Brig. Gen. Jeffrey Magram, director of air staff, was suspended and reassigned, and Chief Master Sgt. Steve Pyzska was relieved as command chief under Jones, the Guard said.
Magram and Pyzska declined to comment.
In an interview, Jones said the Guard’s statement suggesting that he treated women or people of color unfairly is “absolutely false” and it was actually Baldwin who created an unhealthy environment at Guard headquarters.
“He’s been there too long,” Jones said. Then-Gov. Jerry Brown appointed Baldwin to the post in 2011. “He’s lost touch with reality.”
Jones said he did not know why the F-15C, an air-to-air combat aircraft, was placed on an alert status for a domestic mission last year. The jets are based at the Guard’s 144th Fighter Wing in Fresno. Their principal mission is to respond immediately to attacks by enemy aircraft on orders from the Pentagon as part of the North American Aerospace Defense Command, or NORAD. They are also used to train pilots for that mission.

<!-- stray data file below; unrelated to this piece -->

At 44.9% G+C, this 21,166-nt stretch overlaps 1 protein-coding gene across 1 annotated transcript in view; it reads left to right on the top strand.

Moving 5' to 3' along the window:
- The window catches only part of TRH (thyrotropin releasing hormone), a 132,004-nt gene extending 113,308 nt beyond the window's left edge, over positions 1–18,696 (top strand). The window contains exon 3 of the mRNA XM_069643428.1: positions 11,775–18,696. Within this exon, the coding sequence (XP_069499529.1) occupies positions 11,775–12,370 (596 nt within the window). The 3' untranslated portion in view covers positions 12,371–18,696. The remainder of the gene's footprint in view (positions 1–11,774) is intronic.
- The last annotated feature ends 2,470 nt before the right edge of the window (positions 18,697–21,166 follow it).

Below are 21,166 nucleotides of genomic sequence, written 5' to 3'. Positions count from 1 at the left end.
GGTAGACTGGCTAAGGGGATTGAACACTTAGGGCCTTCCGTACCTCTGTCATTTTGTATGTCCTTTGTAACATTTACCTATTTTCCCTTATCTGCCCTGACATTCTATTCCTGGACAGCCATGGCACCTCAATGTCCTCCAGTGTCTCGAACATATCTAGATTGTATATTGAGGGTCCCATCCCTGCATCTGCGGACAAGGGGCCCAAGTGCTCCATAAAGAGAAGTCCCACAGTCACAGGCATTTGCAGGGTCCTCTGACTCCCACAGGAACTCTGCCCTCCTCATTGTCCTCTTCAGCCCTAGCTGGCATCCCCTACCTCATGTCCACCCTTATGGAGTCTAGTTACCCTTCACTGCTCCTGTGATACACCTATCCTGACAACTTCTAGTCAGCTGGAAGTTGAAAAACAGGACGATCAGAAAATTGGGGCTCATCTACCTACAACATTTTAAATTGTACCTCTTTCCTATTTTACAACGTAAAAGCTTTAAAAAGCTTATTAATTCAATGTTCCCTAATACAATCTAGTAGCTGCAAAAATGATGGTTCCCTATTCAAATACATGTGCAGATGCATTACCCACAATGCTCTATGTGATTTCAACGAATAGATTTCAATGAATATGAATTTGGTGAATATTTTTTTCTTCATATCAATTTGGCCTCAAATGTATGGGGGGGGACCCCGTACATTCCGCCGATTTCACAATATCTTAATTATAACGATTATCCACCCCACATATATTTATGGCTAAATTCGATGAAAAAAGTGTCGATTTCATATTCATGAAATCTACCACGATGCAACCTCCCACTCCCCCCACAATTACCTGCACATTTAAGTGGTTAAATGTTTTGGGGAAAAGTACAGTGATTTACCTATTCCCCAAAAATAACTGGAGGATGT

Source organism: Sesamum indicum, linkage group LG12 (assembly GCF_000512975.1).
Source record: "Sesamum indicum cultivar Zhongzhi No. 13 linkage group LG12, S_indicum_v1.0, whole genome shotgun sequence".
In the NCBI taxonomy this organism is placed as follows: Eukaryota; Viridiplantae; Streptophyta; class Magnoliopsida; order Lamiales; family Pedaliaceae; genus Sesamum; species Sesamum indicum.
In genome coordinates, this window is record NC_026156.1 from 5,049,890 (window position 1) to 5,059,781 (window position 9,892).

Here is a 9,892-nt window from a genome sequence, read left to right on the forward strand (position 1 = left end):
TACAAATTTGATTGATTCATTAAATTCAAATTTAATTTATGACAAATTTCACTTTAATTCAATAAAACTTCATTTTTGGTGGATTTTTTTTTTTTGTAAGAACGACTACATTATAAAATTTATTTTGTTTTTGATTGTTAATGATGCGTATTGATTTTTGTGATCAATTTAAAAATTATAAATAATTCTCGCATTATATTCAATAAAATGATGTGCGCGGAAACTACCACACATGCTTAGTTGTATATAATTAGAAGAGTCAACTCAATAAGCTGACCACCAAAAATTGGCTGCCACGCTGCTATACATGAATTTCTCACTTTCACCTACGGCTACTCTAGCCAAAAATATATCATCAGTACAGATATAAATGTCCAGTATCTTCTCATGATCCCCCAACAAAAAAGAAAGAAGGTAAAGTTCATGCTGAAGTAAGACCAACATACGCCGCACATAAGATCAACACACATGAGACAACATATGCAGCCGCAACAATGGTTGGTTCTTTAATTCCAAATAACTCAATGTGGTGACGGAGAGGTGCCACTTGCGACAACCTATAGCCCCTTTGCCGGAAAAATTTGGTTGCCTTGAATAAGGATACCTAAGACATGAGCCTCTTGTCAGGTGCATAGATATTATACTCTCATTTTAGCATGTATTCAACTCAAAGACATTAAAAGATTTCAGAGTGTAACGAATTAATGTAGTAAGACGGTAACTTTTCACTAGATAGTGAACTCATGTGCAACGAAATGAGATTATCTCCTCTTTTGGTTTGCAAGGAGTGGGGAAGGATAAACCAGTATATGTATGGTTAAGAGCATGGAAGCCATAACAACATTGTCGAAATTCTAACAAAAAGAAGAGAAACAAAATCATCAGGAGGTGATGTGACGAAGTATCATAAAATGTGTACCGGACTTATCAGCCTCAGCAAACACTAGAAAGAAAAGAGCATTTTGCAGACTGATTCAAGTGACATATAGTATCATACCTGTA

Jones said it would make no sense to place an F-15C on an alert status to respond to earthquakes. “You don’t know when they’re going to happen,” Jones said. “It’s a poor use of resources to have an airplane just sitting there .... It’s just not the mission that they’re designed to do either,” which is to shoot down other airplanes.
He said he has butted heads with Baldwin in the past over what he thought was an improper use of military aircraft.
He said Baldwin pressured him to deploy an F-15C jet to survey damage from the 2019 Ridgecrest earthquake. When he resisted, Jones said, Baldwin told him: “These are my airplanes.”
To accommodate Baldwin, Jones said, the Guard classified the Ridgecrest mission as a federal training exercise to disguise its true purpose.
During last year’s mass protests after the police killing of George Floyd, Jones said, Baldwin pushed to send hundreds of Air Guard members to cities across the state with inadequate training.